for Sunday Herald, 07 September 2014
The power of the multinational food industry should be broken by a radical transformation of how Scotland produces and consumes food after independence, according to a new report.
Amongst 23 proposals to begin fundamentally changing Scottish food policy, are vegetables on prescription, tax breaks on vegetarian meals and rent-free shops for local greengrocers. There are also measures to encourage people to grow their own food, to support small farmers and to cut food waste.
The report for the Common Weal movement comes as food companies launch Scottish Food and Drink Fortnight this weekend to celebrate their economic successes. It has been written by a leading food expert, Pete Ritchie, the director of the sustainable food campaign, Nourish Scotland.
The report argues that the industry’s emphasis on boosting food production for export needs to be replaced by “sustainable nutrition”. The aim is for people to take ownership of the food system so that more food can be grown and eaten locally.
This is the best way to reduce dependence on food banks, improve poor diet and cut climate pollution, the report says. It compares the task of transforming the food market now to the creation of the National Health Service in the 1940s.
“Turning shareholder owned food companies into socially motivated agents of sustainable nutrition will not be easy, but it is a conversation which needs to begin,” it says.
“The massive food system, so fundamental to human and planetary wellbeing, is curiously subject to almost no democratic governance, globally or within countries. It is dominated by a handful of large corporations – many with turnovers larger than Scotland’s GDP.”
The report points out that Scotland exports more food than it imports, sometimes hugely so. The nation produces 15 times more fish and lamb than it eats and six times as much grain and potatoes. It is also self-sufficient in most vegetables, milk, beef and eggs.
The report proposes a series of strategic moves to begin the transformation over the next generation. It suggests building a civil society coalition including communities, campaign groups, trade union and churches to work towards “people-centred food governance”.
It also puts forward “tactical” measures, including the provision of vegetables on prescription by primary health care teams. It suggests reducing VAT on vegetarian meals in restaurants and offering rent and rates-free premises to greengrocers who sell local fruit and vegetables.
Other proposals include investing in community-based food businesses, encouraging schools to develop “whole school food plans”, and training retail staff to provide advice on sustainable nutrition. Tax concessions should be offered to food businesses that pay staff proper living wages, the report says.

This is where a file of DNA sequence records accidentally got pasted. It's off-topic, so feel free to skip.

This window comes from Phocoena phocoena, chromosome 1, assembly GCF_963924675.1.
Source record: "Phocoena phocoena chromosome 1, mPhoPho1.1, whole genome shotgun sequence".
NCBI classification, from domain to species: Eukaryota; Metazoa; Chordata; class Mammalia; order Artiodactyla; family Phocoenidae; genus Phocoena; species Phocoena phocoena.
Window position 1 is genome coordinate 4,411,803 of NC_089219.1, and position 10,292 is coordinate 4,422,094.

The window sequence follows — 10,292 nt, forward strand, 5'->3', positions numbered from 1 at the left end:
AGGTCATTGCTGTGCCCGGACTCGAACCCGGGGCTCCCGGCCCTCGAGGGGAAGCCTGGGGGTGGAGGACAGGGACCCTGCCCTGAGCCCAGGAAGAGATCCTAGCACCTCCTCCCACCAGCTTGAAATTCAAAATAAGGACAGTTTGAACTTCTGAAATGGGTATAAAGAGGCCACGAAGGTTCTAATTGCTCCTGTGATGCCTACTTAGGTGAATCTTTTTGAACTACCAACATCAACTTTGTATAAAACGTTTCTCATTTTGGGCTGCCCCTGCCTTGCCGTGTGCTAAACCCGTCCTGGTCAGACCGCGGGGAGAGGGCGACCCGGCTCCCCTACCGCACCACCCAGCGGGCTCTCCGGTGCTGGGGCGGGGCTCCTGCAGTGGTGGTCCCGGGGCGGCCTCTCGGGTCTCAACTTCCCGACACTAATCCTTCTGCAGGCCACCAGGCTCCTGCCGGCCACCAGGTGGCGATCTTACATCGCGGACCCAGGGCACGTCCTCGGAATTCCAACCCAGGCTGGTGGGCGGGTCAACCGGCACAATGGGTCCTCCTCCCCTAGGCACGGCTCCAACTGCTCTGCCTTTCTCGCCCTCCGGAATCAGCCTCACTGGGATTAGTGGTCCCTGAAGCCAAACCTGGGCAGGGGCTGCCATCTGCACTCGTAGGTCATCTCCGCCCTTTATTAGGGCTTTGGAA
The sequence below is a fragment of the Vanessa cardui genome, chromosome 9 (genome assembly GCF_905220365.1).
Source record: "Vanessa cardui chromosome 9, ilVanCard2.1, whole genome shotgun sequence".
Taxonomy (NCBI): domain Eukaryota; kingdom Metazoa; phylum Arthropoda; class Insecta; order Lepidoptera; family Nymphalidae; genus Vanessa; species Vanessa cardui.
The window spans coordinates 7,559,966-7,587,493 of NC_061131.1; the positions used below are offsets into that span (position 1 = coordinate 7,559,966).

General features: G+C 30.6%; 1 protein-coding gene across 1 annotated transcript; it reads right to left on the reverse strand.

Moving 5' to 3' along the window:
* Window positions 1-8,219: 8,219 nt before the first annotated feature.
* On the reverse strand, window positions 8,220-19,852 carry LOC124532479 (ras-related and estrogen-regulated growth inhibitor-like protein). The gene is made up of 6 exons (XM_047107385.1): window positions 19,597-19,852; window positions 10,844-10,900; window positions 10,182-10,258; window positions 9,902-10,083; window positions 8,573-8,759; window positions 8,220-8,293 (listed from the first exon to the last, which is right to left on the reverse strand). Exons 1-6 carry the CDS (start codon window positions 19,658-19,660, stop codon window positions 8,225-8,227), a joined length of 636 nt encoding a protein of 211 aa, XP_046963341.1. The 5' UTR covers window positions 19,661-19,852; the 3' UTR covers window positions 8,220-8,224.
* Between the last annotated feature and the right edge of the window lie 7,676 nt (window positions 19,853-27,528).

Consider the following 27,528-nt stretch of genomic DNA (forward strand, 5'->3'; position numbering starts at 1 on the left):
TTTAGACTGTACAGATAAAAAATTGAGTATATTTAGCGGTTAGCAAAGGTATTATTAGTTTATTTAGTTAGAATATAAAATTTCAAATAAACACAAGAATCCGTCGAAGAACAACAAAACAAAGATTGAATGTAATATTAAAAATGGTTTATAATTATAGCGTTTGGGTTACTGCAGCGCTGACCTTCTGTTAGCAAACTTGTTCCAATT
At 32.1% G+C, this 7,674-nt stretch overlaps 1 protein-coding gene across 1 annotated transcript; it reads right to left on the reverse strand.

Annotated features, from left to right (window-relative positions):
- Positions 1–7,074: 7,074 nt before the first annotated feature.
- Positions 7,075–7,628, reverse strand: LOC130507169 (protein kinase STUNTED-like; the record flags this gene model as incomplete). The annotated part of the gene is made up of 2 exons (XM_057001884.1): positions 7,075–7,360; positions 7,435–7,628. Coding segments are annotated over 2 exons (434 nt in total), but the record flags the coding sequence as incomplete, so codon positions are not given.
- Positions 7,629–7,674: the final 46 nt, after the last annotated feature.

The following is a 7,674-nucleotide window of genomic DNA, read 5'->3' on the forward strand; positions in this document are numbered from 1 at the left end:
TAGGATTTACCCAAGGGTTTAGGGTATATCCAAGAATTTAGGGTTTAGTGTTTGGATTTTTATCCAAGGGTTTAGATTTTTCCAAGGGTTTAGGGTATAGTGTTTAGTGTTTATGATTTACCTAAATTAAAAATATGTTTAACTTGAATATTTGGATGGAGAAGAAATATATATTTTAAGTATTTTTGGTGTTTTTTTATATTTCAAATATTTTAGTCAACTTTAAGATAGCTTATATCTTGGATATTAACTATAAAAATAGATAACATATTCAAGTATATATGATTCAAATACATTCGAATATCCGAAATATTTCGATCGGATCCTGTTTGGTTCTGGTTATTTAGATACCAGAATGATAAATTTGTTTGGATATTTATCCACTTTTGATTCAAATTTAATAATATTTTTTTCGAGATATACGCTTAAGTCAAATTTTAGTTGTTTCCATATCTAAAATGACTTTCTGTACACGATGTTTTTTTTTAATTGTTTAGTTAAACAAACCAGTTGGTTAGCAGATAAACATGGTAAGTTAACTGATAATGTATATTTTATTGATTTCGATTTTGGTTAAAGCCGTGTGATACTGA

Report author Ritchie described food as a “defining issue” for Scotland. “We need some new thinking,” he told the Sunday Herald. “More of the same – more inputs, more production, more exports – won't tackle the problem of food banks and poor diet – and it won't reduce our impact on the environment and climate change.”
He compared food to energy. “We've got great natural resources and great science in Scotland,” he said. “But it's about making us greener, fairer and healthier – as well as creating jobs and wealth.”
Much of the current food system was “an extension of a 19th century model of colonial resource extraction,” Ritchie argued. “As an independent small country, Scotland has the potential to get everyone round the table to create a food system fit for the 21st century.”
According to the Green MSP Alison Johnstone, it was “unhealthy” to have four big supermarket chains controlling three quarters of the grocery market. “I welcome the growing number of voices calling for fundamental change in our food system, to take it out of the hands of multinationals and instead prioritise public health and local economies,” she said.
The Scottish government is seeking views on its discussion document, Becoming a Good Food Nation. It proposes priorities for action, including food in the public sector, children’s food and local food to fulfill the vision of a good food nation. “Achieving this aspiration will be much easier with the full powers of an independent state,” said a government spokeswoman.
The Scottish food industry stressed the significant economic progress it had made in the last few years, making it Scotland’s best-performing economic sector. “Scotland is seen now in many parts of the world as a model to follow,” said James Withers, the chief executive of Scotland Food and Drink.
“It’s a model which isn't based on making a choice between economic growth on the one hand and social good on the other. Rather that the two are connected and reliant on each other.”